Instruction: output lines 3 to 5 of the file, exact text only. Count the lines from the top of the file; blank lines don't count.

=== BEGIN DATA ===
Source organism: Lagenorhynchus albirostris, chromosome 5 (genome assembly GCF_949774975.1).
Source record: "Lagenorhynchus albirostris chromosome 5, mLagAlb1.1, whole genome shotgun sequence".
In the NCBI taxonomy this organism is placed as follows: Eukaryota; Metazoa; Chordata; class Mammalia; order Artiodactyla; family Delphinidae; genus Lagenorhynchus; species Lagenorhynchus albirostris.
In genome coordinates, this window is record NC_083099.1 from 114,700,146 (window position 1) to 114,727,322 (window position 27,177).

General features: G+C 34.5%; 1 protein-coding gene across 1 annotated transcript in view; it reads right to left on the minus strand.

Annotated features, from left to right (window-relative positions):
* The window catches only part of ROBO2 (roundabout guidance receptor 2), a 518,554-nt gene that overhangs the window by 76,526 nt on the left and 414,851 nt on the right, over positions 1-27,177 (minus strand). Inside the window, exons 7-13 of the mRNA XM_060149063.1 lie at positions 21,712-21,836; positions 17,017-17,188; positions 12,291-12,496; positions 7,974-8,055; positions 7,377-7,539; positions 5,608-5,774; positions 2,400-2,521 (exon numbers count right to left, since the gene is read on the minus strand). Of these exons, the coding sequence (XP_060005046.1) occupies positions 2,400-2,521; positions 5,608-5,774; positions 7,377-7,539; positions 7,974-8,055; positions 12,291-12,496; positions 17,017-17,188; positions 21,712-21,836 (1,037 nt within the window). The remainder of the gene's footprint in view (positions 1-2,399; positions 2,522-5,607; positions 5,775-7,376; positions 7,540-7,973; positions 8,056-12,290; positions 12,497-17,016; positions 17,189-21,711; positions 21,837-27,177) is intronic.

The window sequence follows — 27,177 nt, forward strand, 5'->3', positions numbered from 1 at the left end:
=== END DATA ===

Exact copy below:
In the NCBI taxonomy this organism is placed as follows: Eukaryota; Metazoa; Chordata; class Mammalia; order Artiodactyla; family Delphinidae; genus Lagenorhynchus; species Lagenorhynchus albirostris.
In genome coordinates, this window is record NC_083099.1 from 114,700,146 (window position 1) to 114,727,322 (window position 27,177).

General features: G+C 34.5%; 1 protein-coding gene across 1 annotated transcript in view; it reads right to left on the minus strand.